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How Will The 812 Area Code Change Affect Me?

Posted On October 18, 2012

Press release from State Rep. Jud McMillin

 

image(Indianapolis, Ind.) – State Rep. Jud McMillin (R-Brookville) wants his constituents to know that the 812 area code is projected to run out of numbers in 2015. To make more seven-digit phone numbers available, state regulators will choose from two different options: the “overlay” or the “geographic split,” which are outlined below.

 

“The area code change will affect many Hoosiers living in Southeast Indiana,” said Rep. McMillin. “I encourage everyone to understand what this change means and how it can impact their lives.”

 

Under the overlay proposal:

 

-All Hoosiers in the 812 area code would keep their current 812 numbers.

-A new area code would be added and assigned to new telecom customers/phones/devices throughout the region.

-10-digit dialing (are code + number) for local calls would eventually become mandatory throughout the 812 area.

-Toll calls would still use 11 digits (1 + area code + number).

-Consumers would not need to reprogram existing cell phones, fax machines, etc. with new numbers.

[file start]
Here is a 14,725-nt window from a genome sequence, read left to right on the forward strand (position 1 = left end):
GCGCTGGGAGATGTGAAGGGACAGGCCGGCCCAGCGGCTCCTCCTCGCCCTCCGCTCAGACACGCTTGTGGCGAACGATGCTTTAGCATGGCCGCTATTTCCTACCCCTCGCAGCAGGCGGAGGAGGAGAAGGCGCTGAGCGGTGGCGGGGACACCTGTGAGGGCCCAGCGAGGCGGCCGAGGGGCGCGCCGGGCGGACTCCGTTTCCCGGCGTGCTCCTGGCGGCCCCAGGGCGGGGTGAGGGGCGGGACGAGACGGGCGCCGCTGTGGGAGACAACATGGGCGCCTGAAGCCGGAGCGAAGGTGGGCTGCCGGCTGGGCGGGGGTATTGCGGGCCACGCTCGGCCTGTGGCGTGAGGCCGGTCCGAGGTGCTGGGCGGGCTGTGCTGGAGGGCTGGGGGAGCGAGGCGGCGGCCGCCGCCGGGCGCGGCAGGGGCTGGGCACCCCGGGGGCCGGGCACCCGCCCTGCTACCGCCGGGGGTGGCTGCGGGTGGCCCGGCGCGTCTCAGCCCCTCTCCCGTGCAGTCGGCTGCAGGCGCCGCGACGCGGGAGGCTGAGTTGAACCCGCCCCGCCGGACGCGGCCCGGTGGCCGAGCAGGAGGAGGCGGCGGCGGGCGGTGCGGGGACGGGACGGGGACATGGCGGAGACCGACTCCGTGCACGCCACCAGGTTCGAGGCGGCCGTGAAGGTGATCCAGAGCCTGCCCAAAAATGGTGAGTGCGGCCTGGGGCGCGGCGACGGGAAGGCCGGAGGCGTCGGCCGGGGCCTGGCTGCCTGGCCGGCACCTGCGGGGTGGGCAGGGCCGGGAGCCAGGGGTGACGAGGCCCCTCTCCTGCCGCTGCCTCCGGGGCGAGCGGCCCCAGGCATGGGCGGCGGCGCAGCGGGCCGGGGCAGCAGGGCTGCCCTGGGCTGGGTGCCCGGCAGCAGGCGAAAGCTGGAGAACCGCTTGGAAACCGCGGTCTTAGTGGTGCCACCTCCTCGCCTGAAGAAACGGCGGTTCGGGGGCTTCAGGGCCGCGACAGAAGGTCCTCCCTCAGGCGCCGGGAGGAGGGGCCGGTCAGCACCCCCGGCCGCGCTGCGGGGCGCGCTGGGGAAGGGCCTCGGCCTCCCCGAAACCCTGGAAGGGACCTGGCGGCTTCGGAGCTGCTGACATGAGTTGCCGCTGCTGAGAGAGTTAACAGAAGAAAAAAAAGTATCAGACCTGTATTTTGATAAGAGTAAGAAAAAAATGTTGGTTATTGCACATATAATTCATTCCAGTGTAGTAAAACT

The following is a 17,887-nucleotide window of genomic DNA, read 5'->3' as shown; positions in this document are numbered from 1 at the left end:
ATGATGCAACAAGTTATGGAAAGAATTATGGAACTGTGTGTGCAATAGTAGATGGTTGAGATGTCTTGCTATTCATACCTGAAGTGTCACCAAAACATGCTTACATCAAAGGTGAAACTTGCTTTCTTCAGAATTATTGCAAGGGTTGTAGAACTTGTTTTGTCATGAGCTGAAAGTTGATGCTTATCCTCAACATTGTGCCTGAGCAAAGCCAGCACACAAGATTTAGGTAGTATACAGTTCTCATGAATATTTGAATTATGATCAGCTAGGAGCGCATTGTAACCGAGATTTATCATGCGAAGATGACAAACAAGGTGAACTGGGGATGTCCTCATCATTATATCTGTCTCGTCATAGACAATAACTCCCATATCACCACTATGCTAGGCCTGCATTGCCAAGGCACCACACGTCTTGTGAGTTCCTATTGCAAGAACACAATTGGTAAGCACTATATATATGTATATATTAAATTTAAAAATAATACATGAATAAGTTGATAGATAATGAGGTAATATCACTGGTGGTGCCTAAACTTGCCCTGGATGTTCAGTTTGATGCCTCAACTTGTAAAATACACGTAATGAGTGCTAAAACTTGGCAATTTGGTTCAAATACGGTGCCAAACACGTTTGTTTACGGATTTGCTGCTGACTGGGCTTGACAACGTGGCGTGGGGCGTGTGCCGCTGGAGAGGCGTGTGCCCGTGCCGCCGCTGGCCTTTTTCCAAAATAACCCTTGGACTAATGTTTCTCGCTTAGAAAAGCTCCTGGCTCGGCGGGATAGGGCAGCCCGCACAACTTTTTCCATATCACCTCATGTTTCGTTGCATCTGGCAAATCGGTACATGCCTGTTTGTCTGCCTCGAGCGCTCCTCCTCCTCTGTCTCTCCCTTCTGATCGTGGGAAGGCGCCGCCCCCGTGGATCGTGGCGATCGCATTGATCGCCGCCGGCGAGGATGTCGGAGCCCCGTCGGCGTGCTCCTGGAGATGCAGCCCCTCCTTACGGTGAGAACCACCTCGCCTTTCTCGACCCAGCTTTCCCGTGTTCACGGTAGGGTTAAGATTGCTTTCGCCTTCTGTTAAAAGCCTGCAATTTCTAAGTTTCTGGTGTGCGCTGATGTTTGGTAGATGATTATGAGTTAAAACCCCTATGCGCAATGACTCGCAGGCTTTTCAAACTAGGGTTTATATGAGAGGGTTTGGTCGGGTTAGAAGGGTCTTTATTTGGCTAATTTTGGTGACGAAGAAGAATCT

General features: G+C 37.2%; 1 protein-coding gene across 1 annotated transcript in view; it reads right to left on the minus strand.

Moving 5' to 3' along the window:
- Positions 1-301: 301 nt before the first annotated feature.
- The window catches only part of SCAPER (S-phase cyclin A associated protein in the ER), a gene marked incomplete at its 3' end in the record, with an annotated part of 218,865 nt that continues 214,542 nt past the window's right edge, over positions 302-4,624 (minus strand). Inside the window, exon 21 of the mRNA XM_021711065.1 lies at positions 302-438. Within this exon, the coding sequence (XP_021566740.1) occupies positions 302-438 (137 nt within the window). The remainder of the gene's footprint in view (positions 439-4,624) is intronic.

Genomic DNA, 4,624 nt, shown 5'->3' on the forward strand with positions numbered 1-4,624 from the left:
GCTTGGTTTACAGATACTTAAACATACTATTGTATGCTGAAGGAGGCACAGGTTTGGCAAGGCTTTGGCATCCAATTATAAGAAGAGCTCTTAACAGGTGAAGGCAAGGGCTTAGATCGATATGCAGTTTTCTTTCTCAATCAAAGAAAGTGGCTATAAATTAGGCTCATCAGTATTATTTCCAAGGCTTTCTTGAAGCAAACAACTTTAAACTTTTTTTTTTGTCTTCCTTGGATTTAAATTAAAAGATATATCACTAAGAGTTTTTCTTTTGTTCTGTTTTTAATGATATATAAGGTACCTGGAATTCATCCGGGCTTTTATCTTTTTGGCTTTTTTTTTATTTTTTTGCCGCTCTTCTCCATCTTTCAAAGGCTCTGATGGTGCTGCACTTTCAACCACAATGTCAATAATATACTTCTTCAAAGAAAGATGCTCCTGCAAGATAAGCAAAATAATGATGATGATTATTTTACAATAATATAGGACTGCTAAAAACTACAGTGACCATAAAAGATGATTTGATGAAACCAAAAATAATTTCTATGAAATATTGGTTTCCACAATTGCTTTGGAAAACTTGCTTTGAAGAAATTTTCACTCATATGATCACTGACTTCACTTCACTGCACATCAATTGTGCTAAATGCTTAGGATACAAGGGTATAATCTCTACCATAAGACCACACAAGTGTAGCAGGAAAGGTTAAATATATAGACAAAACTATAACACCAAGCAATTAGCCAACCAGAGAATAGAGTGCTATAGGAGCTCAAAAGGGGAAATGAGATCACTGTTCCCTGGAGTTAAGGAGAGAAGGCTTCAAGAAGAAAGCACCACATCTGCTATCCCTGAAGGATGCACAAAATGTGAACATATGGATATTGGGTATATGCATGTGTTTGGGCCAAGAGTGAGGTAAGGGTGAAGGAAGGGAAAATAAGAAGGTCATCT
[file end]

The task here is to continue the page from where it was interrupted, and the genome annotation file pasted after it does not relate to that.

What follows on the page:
Under the geographic split proposal:

 

-Some existing customers would keep their current numbers while others would be assigned new numbers with the new area code.

-7-digit dialing would stay in effect for local calls.

-Toll calls would still use 11 digits (1+ area code + number).

-Consumers with assigned new numbers would need to reprogram existing cell phones, fax machines, etc.

-Businesses, not-for-profit organizations, schools, government entities and other customers would be required to pay for new signage, stationery, business cards, advertising, etc. showing their new numbers.

 

According to the Indiana Office of Utility Consumer Counselor (OUCC), most states have needed to add new area codes in the last 20 years due to the proliferation of wireless phones and other communication devices.

 

Those who wish to submit their comments may do so in two ways:

 

Participate in one of the Indiana Utility Regulatory Commission’s (IURC) public field hearings, which will be scheduled for early 2013. More information can be found at www.in.gov/oucc/2818.htm as it becomes available.

Send written comments to the OUCC, including name, mailing address and a reference to IURC Case No. 44233.

 

Written comments can be submitted online at www.in.gov/oucc/2361.htm. They can also be emailed to uccinfo@oucc.in.gov, faxed to (317) 232-5923 or mailed to the Consumer Services Staff at Indiana Office of Utility Consumer Counselor, 115 W. Washington St., Suite 1500 South, Indianapolis, IN 46204.